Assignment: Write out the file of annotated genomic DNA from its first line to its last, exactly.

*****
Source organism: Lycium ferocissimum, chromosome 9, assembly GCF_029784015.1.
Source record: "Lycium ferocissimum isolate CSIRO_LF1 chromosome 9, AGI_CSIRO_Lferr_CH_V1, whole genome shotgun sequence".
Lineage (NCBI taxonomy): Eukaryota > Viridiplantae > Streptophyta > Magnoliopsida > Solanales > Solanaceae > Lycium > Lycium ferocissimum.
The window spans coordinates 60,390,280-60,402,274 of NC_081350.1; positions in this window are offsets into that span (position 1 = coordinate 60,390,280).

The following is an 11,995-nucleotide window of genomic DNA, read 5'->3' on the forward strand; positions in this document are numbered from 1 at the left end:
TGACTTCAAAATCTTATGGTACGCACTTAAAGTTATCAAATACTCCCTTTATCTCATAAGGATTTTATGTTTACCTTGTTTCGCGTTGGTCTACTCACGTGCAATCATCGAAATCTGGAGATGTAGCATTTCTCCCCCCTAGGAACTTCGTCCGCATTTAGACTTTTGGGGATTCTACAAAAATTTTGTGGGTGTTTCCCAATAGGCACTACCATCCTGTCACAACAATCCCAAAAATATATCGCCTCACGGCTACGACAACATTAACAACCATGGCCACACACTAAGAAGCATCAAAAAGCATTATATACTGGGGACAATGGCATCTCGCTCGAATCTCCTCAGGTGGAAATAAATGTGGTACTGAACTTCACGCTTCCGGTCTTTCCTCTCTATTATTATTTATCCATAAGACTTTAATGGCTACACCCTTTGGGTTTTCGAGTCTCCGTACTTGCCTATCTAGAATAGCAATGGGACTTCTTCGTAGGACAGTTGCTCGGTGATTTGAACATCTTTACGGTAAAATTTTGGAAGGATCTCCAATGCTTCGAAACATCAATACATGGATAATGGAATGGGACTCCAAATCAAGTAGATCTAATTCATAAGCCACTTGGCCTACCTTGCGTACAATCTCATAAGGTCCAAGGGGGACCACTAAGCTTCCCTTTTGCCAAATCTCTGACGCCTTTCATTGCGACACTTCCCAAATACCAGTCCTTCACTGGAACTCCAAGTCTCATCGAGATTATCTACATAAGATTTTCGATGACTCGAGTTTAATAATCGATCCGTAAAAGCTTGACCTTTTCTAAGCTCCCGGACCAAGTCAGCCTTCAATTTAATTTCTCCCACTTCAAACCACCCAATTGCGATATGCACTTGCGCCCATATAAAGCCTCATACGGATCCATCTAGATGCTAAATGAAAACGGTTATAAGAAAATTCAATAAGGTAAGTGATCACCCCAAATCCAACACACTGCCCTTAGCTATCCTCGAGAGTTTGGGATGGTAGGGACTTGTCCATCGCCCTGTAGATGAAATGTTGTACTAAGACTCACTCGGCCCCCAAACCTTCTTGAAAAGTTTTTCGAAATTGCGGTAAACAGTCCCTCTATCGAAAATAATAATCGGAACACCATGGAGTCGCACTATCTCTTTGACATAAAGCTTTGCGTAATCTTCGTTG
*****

Source organism: Lycium ferocissimum, chromosome 9, assembly GCF_029784015.1.
Source record: "Lycium ferocissimum isolate CSIRO_LF1 chromosome 9, AGI_CSIRO_Lferr_CH_V1, whole genome shotgun sequence".
Lineage (NCBI taxonomy): Eukaryota > Viridiplantae > Streptophyta > Magnoliopsida > Solanales > Solanaceae > Lycium > Lycium ferocissimum.
The window spans coordinates 60,390,280-60,402,274 of NC_081350.1; positions in this window are offsets into that span (position 1 = coordinate 60,390,280).

The following is an 11,995-nucleotide window of genomic DNA, read 5'->3' on the forward strand; positions in this document are numbered from 1 at the left end:
TGACTTCAAAATCTTATGGTACGCACTTAAAGTTATCAAATACTCCCTTTATCTCATAAGGATTTTATGTTTACCTTGTTTCGCGTTGGTCTACTCACGTGCAATCATCGAAATCTGGAGATGTAGCATTTCTCCCCCCTAGGAACTTCGTCCGCATTTAGACTTTTGGGGATTCTACAAAAATTTTGTGGGTGTTTCCCAATAGGCACTACCATCCTGTCACAACAATCCCAAAAATATATCGCCTCACGGCTACGACAACATTAACAACCATGGCCACACACTAAGAAGCATCAAAAAGCATTATATACTGGGGACAATGGCATCTCGCTCGAATCTCCTCAGGTGGAAATAAATGTGGTACTGAACTTCACGCTTCCGGTCTTTCCTCTCTATTATTATTTATCCATAAGACTTTAATGGCTACACCCTTTGGGTTTTCGAGTCTCCGTACTTGCCTATCTAGAATAGCAATGGGACTTCTTCGTAGGACAGTTGCTCGGTGATTTGAACATCTTTACGGTAAAATTTTGGAAGGATCTCCAATGCTTCGAAACATCAATACATGGATAATGGAATGGGACTCCAAATCAAGTAGATCTAATTCATAAGCCACTTGGCCTACCTTGCGTACAATCTCATAAGGTCCAAGGGGGACCACTAAGCTTCCCTTTTGCCAAATCTCTGACGCCTTTCATTGCGACACTTCCCAAATACCAGTCCTTCACTGGAACTCCAAGTCTCATCGAGATTATCTACATAAGATTTTCGATGACTCGAGTTTAATAATCGATCCGTAAAAGCTTGACCTTTTCTAAGCTCCCGGACCAAGTCAGCCTTCAATTTAATTTCTCCCACTTCAAACCACCCAATTGCGATATGCACTTGCGCCCATATAAAGCCTCATACGGATCCATCTAGATGCTAAATGAAAACGGTTATAAGAAAATTCAATAAGGTAAGTGATCACCCCAAATCCAACACACTGCCCTTAGCTATCCTCGAGAGTTTGGGATGGTAGGGACTTGTCCATCGCCCTGTAGATGAAATGTTGTACTAAGACTCACTCGGCCCCCAAACCTTCTTGAAAAGTTTTTCGAAATTGCGGTAAACAGTCCCTCTATCGAAAATAATAATCGGAACACCATGGAGTCGCACTATCTCTTTGACATAAAGCTTTGCGTAATCTTCGTTG